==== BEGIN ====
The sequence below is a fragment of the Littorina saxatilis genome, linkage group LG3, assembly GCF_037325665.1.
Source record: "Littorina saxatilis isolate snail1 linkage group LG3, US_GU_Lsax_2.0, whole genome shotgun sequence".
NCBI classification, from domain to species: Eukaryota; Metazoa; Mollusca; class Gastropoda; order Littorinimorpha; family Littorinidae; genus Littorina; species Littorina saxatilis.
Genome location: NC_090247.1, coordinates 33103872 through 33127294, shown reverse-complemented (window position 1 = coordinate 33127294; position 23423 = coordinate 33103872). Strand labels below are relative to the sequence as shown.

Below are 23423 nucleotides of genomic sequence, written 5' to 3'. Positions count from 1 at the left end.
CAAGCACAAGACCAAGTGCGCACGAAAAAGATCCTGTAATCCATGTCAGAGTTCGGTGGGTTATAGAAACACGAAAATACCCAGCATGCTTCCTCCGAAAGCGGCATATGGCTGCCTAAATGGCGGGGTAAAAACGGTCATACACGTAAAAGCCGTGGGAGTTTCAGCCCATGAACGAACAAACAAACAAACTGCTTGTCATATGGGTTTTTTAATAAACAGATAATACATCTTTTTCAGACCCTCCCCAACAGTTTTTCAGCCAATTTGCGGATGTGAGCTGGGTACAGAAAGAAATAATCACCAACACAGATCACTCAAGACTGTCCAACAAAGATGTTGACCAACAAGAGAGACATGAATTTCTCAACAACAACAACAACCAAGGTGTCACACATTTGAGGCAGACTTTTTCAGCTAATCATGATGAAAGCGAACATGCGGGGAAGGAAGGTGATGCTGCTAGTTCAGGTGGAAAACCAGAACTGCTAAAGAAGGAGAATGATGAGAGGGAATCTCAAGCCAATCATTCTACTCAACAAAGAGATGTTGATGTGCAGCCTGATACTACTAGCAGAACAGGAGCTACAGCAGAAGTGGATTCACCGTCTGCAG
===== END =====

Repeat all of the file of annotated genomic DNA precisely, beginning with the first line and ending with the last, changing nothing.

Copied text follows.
The sequence below is a fragment of the Littorina saxatilis genome, linkage group LG3, assembly GCF_037325665.1.
Source record: "Littorina saxatilis isolate snail1 linkage group LG3, US_GU_Lsax_2.0, whole genome shotgun sequence".
NCBI classification, from domain to species: Eukaryota; Metazoa; Mollusca; class Gastropoda; order Littorinimorpha; family Littorinidae; genus Littorina; species Littorina saxatilis.
Genome location: NC_090247.1, coordinates 33103872 through 33127294, shown reverse-complemented (window position 1 = coordinate 33127294; position 23423 = coordinate 33103872). Strand labels below are relative to the sequence as shown.

Below are 23423 nucleotides of genomic sequence, written 5' to 3'. Positions count from 1 at the left end.
CAAGCACAAGACCAAGTGCGCACGAAAAAGATCCTGTAATCCATGTCAGAGTTCGGTGGGTTATAGAAACACGAAAATACCCAGCATGCTTCCTCCGAAAGCGGCATATGGCTGCCTAAATGGCGGGGTAAAAACGGTCATACACGTAAAAGCCGTGGGAGTTTCAGCCCATGAACGAACAAACAAACAAACTGCTTGTCATATGGGTTTTTTAATAAACAGATAATACATCTTTTTCAGACCCTCCCCAACAGTTTTTCAGCCAATTTGCGGATGTGAGCTGGGTACAGAAAGAAATAATCACCAACACAGATCACTCAAGACTGTCCAACAAAGATGTTGACCAACAAGAGAGACATGAATTTCTCAACAACAACAACAACCAAGGTGTCACACATTTGAGGCAGACTTTTTCAGCTAATCATGATGAAAGCGAACATGCGGGGAAGGAAGGTGATGCTGCTAGTTCAGGTGGAAAACCAGAACTGCTAAAGAAGGAGAATGATGAGAGGGAATCTCAAGCCAATCATTCTACTCAACAAAGAGATGTTGATGTGCAGCCTGATACTACTAGCAGAACAGGAGCTACAGCAGAAGTGGATTCACCGTCTGCAG